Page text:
Tag Archives: editorial assistant

Working with an assistant

By Cathy Tingle

When you’re editing, there are tasks for which you need your highest level of expertise – reading for sense, reviewing and amending grammar and punctuation, setting overall style – and tasks that require a different level of editing, such as checking, comparing, coding and formatting references.

Most editors work at both levels, and sometimes it is helpful to do tasks that are a bit less demanding, that we can tackle in the evening or when we’re listening to our Fleetwood Mac’s Greatest Hits album (although I suspect that may just be me).

I usually delegate this second set of tasks (apart from listening to Fleetwood Mac – she’s more of a George Ezra girl) to Helen, my editorial assistant. It’s difficult to remember quite when the lightbulb moment of ‘someone else could do these reference checks!’ struck me in my early freelance days, but it sprang from a combination of having a mountain of manuscripts to get through (having not yet realised that I could say ‘no’ to clients), the understanding that some publishers had technical editors or pre-editors, and the discovery that the SfEP had a system whereby surplus work could be delegated to Intermediate Members.

I was already friends with Helen because our kids went to the same nursery. I knew she had an English degree, that she was a voracious reader, and that she was incredibly organised. So I wrote some guidelines and gave her a project. From Helen’s point of view as a mum to young children she was after flexible work, but not too much of it; interesting work, but nothing overwhelmingly taxing. She set herself up as self-employed, which meant she could also take on work from other clients.

That was three years ago. This year we have received two author acknowledgements as a team, and a beautiful mug each from a satisfied client. Over the years we have identified the tasks that Helen is happiest doing: checking references and cross-references, internet fact checks, weblink checks, and so on. She is a wizard with cross-checking case titles in law books, something that, frankly, would make my head fall off. My editing mind feels less cluttered, knowing that basic checks are taken care of, although of course I double-check anything that sounds alarm bells as I go through the text. As well as reading the entire manuscript for sense and for correct English, I set style and perform any related checks and changes, and I always format references, citations and footnotes. This means that I do enough work on the technical stuff that I’m completely familiar with all the elements of the text.

Helen

Helen: On it

It might seem a bit belt and braces. It probably is. And of course it does mean losing some of my income – on average Helen will get around a third of my project fees. But being part of a two-person team works for me, because:

  • We can discuss things. It helps oil the wheels of a project to be able to talk about it, whether it’s the author’s referencing style or an interesting fact found in the work, or even a great word – in May, Helen encountered ‘boondoggling’ (spending time on wasteful or fraudulent projects), which caused us both a level of delight that I wouldn’t have experienced ploughing through a manuscript on my own.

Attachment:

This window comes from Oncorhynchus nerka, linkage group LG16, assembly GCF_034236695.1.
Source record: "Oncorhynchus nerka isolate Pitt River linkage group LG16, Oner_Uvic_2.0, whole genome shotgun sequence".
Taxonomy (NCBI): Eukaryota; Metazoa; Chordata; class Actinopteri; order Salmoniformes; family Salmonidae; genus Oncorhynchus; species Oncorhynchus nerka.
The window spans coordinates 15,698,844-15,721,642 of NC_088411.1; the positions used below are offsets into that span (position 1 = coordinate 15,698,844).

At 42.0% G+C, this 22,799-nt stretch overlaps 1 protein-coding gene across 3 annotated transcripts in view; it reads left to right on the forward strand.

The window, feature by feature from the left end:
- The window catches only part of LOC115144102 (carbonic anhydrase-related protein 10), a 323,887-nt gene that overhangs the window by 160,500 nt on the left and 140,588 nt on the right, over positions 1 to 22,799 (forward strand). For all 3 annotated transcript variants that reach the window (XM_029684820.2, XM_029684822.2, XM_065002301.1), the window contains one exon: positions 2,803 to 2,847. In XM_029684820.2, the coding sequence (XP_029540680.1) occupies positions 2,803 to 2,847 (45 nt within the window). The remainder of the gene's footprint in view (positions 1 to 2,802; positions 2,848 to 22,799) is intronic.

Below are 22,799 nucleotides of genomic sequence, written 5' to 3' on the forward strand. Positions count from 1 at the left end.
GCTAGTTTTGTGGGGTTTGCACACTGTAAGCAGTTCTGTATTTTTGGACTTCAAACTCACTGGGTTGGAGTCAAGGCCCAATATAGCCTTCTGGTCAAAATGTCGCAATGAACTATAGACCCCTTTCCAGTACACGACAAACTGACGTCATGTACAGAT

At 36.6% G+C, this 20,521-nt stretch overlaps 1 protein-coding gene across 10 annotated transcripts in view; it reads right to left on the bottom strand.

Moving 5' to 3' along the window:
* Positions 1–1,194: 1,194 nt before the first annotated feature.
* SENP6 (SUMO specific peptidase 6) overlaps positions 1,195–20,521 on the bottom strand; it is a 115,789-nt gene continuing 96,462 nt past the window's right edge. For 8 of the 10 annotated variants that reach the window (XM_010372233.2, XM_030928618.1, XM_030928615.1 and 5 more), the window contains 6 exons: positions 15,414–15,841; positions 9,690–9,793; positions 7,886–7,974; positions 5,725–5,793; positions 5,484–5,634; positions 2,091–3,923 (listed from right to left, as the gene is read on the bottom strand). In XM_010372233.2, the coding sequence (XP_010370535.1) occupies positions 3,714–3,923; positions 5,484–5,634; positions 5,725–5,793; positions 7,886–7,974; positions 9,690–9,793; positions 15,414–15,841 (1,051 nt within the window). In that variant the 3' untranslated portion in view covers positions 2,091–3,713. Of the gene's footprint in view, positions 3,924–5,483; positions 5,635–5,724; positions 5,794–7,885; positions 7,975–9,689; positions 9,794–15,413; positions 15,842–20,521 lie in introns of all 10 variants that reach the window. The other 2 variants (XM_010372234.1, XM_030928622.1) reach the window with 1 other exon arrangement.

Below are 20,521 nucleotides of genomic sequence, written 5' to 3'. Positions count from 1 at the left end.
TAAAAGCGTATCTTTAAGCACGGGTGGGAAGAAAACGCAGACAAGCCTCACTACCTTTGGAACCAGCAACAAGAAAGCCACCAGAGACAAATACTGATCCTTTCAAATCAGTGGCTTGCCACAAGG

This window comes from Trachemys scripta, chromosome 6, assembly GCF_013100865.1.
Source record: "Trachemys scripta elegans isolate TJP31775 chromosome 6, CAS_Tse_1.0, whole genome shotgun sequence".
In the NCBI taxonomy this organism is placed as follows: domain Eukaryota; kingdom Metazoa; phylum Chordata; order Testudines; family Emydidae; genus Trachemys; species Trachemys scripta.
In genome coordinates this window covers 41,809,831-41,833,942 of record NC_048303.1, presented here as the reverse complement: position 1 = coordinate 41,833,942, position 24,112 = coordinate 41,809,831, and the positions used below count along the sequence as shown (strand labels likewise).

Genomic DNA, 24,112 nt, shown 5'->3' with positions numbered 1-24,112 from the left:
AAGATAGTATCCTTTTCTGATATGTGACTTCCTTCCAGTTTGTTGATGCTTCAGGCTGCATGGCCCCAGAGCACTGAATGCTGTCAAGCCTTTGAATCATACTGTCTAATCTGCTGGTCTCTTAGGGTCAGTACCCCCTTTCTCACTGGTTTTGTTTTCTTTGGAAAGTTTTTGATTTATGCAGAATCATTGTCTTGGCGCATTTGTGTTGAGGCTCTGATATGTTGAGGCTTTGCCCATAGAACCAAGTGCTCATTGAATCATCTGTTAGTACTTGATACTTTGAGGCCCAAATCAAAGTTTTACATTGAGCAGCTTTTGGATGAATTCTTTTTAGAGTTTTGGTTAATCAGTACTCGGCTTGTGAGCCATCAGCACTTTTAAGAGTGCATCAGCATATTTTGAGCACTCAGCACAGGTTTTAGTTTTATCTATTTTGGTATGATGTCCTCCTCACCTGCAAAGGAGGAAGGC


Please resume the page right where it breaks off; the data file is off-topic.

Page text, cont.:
• We do at least one more pass than I would do alone. Helen will probably do two passes through a script; I do two to three. I feel that the work is more watertight this way. We recently got a comment from an author of a third edition: ‘I was very pleased with the work done by the language editor. Not just on a language basis, but also the fact checking. They even managed to catch quite a number of mistakes in the original text of the second edition!’
  • I get through more projects. Without the technical stuff dragging me down I complete projects at a faster rate – I probably take on at least a third more work, which is Helen’s fee covered, right there.
  • I think about Helen’s progress, which helps mine. Having to write guidelines, explain rules and share stylesheets helps my own progression as an editor. I encouraged Helen to do a copy-editing course early on, and she feels she has picked up a fair bit over the years, too: ‘I have learnt a lot about a process I realise I knew very little about.’
  • There’s someone to have my Christmas party with. It seems trivial, but having a colleague means having company – a catch-up coffee together every so often, and of course a Christmas do. Last year we had a scone at M&S Simply Food, this year we’re off for brunch in a café that does great vegan food. It’s not fancy, but it does warm the cockles.

This won’t last for ever. I’m prepared for the fact that I may lose Helen at any time. She may get a part-time job as her children grow, or she might decide to do more work for other clients. That’s fine and really to be encouraged. Being an editorial assistant should be a first step only – but for Helen and for me, it has been a massive help and comfort at this particularly busy time of our lives.

Cathy TingleCathy Tingle, an Advanced Professional Member, came to freelance copy-editing after a PhD, a decade in marketing communications and four years as editor of a popular Edinburgh parents’ guidebook. Her business, DocEditor, specialises in non-fiction, especially academic, copy-editing.

 

Posted by Abi Saffrey, SfEP blog coordinator.

The views expressed here do not necessarily reflect those of the SfEP.